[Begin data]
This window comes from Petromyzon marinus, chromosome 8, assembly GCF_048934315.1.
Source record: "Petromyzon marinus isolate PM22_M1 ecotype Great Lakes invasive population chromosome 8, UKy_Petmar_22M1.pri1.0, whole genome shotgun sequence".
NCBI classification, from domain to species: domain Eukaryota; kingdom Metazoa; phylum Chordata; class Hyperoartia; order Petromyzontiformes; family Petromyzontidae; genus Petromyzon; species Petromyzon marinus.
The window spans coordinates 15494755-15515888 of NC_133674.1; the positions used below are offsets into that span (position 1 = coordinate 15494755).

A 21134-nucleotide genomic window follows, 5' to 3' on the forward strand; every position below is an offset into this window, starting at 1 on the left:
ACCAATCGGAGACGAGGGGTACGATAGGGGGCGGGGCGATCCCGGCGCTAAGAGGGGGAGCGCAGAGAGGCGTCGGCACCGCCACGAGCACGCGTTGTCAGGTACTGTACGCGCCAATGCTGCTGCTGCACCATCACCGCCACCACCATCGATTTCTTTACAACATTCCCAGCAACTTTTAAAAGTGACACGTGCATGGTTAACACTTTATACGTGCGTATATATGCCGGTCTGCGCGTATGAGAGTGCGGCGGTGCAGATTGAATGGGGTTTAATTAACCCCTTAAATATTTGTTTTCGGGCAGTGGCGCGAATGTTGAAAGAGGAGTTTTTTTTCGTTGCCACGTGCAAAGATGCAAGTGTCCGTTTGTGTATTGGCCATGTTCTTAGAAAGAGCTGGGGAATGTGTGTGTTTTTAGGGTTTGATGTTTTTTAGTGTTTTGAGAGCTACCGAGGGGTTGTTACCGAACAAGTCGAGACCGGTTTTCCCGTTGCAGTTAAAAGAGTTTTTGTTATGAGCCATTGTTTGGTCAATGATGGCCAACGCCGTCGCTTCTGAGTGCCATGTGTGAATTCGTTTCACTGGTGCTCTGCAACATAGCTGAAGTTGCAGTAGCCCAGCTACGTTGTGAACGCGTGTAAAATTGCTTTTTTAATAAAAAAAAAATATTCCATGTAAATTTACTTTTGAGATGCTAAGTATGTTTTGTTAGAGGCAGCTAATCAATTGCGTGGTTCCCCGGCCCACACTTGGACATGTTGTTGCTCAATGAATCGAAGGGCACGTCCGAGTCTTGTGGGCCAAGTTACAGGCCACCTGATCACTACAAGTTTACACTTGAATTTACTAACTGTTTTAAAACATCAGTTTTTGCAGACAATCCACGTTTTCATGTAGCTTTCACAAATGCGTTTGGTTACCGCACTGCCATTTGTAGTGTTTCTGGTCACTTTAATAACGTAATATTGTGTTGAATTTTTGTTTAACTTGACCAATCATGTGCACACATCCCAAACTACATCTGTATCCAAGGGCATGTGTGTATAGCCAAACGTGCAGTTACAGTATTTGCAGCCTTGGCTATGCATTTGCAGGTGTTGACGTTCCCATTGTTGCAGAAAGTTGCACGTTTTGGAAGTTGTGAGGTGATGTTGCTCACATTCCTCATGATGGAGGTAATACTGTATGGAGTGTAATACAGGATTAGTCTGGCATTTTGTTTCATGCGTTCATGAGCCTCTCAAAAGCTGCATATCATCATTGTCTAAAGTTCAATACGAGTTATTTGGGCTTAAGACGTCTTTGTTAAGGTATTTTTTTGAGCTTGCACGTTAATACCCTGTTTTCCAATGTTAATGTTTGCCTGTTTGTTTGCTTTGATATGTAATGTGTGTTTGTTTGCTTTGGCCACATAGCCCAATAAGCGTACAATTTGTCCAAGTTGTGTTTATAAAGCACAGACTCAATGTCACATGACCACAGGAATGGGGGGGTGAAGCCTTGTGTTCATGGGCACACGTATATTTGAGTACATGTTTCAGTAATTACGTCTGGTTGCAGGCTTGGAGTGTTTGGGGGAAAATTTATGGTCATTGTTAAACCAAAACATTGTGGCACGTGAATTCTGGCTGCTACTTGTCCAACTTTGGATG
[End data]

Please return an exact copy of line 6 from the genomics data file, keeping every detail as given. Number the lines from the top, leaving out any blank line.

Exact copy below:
ACCAATCGGAGACGAGGGGTACGATAGGGGGCGGGGCGATCCCGGCGCTAAGAGGGGGAGCGCAGAGAGGCGTCGGCACCGCCACGAGCACGCGTTGTCAGGTACTGTACGCGCCAATGCTGCTGCTGCACCATCACCGCCACCACCATCGATTTCTTTACAACATTCCCAGCAACTTTTAAAAGTGACACGTGCATGGTTAACACTTTATACGTGCGTATATATGCCGGTCTGCGCGTATGAGAGTGCGGCGGTGCAGATTGAATGGGGTTTAATTAACCCCTTAAATATTTGTTTTCGGGCAGTGGCGCGAATGTTGAAAGAGGAGTTTTTTTTCGTTGCCACGTGCAAAGATGCAAGTGTCCGTTTGTGTATTGGCCATGTTCTTAGAAAGAGCTGGGGAATGTGTGTGTTTTTAGGGTTTGATGTTTTTTAGTGTTTTGAGAGCTACCGAGGGGTTGTTACCGAACAAGTCGAGACCGGTTTTCCCGTTGCAGTTAAAAGAGTTTTTGTTATGAGCCATTGTTTGGTCAATGATGGCCAACGCCGTCGCTTCTGAGTGCCATGTGTGAATTCGTTTCACTGGTGCTCTGCAACATAGCTGAAGTTGCAGTAGCCCAGCTACGTTGTGAACGCGTGTAAAATTGCTTTTTTAATAAAAAAAAAATATTCCATGTAAATTTACTTTTGAGATGCTAAGTATGTTTTGTTAGAGGCAGCTAATCAATTGCGTGGTTCCCCGGCCCACACTTGGACATGTTGTTGCTCAATGAATCGAAGGGCACGTCCGAGTCTTGTGGGCCAAGTTACAGGCCACCTGATCACTACAAGTTTACACTTGAATTTACTAACTGTTTTAAAACATCAGTTTTTGCAGACAATCCACGTTTTCATGTAGCTTTCACAAATGCGTTTGGTTACCGCACTGCCATTTGTAGTGTTTCTGGTCACTTTAATAACGTAATATTGTGTTGAATTTTTGTTTAACTTGACCAATCATGTGCACACATCCCAAACTACATCTGTATCCAAGGGCATGTGTGTATAGCCAAACGTGCAGTTACAGTATTTGCAGCCTTGGCTATGCATTTGCAGGTGTTGACGTTCCCATTGTTGCAGAAAGTTGCACGTTTTGGAAGTTGTGAGGTGATGTTGCTCACATTCCTCATGATGGAGGTAATACTGTATGGAGTGTAATACAGGATTAGTCTGGCATTTTGTTTCATGCGTTCATGAGCCTCTCAAAAGCTGCATATCATCATTGTCTAAAGTTCAATACGAGTTATTTGGGCTTAAGACGTCTTTGTTAAGGTATTTTTTTGAGCTTGCACGTTAATACCCTGTTTTCCAATGTTAATGTTTGCCTGTTTGTTTGCTTTGATATGTAATGTGTGTTTGTTTGCTTTGGCCACATAGCCCAATAAGCGTACAATTTGTCCAAGTTGTGTTTATAAAGCACAGACTCAATGTCACATGACCACAGGAATGGGGGGGTGAAGCCTTGTGTTCATGGGCACACGTATATTTGAGTACATGTTTCAGTAATTACGTCTGGTTGCAGGCTTGGAGTGTTTGGGGGAAAATTTATGGTCATTGTTAAACCAAAACATTGTGGCACGTGAATTCTGGCTGCTACTTGTCCAACTTTGGATG